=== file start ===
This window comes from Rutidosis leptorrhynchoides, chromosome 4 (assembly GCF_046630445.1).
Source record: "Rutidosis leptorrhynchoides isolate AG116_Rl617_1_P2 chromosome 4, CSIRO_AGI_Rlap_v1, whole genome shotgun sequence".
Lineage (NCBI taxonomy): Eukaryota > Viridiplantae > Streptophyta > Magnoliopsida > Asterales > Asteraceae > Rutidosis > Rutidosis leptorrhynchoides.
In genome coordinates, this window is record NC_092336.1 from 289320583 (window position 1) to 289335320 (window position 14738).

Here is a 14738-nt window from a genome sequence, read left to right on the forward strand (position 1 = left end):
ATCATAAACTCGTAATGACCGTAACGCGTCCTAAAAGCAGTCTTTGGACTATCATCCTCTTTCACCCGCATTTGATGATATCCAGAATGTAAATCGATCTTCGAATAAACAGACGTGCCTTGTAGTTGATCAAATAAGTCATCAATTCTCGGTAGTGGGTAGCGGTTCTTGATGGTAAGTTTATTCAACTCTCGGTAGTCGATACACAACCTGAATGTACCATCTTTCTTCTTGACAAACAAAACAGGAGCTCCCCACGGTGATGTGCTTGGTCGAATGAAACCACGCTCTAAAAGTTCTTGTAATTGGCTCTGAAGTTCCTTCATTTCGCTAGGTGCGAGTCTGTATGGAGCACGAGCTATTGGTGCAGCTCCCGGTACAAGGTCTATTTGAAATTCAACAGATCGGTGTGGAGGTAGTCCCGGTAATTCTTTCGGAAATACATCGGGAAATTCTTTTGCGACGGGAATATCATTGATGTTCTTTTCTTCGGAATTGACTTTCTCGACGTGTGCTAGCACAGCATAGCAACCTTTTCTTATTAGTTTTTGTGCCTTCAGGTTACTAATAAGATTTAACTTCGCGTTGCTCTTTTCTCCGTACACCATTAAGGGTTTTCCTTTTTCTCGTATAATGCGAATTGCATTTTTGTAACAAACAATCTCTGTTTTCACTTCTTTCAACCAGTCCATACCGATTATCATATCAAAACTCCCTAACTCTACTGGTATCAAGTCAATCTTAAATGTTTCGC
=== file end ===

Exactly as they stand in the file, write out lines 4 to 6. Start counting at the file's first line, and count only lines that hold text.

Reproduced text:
In genome coordinates, this window is record NC_092336.1 from 289320583 (window position 1) to 289335320 (window position 14738).

Here is a 14738-nt window from a genome sequence, read left to right on the forward strand (position 1 = left end):
ATCATAAACTCGTAATGACCGTAACGCGTCCTAAAAGCAGTCTTTGGACTATCATCCTCTTTCACCCGCATTTGATGATATCCAGAATGTAAATCGATCTTCGAATAAACAGACGTGCCTTGTAGTTGATCAAATAAGTCATCAATTCTCGGTAGTGGGTAGCGGTTCTTGATGGTAAGTTTATTCAACTCTCGGTAGTCGATACACAACCTGAATGTACCATCTTTCTTCTTGACAAACAAAACAGGAGCTCCCCACGGTGATGTGCTTGGTCGAATGAAACCACGCTCTAAAAGTTCTTGTAATTGGCTCTGAAGTTCCTTCATTTCGCTAGGTGCGAGTCTGTATGGAGCACGAGCTATTGGTGCAGCTCCCGGTACAAGGTCTATTTGAAATTCAACAGATCGGTGTGGAGGTAGTCCCGGTAATTCTTTCGGAAATACATCGGGAAATTCTTTTGCGACGGGAATATCATTGATGTTCTTTTCTTCGGAATTGACTTTCTCGACGTGTGCTAGCACAGCATAGCAACCTTTTCTTATTAGTTTTTGTGCCTTCAGGTTACTAATAAGATTTAACTTCGCGTTGCTCTTTTCTCCGTACACCATTAAGGGTTTTCCTTTTTCTCGTATAATGCGAATTGCATTTTTGTAACAAACAATCTCTGTTTTCACTTCTTTCAACCAGTCCATACCGATTATCATATCAAAACTCCCTAACTCTACTGGTATCAAGTCAATCTTAAATGTTTCGC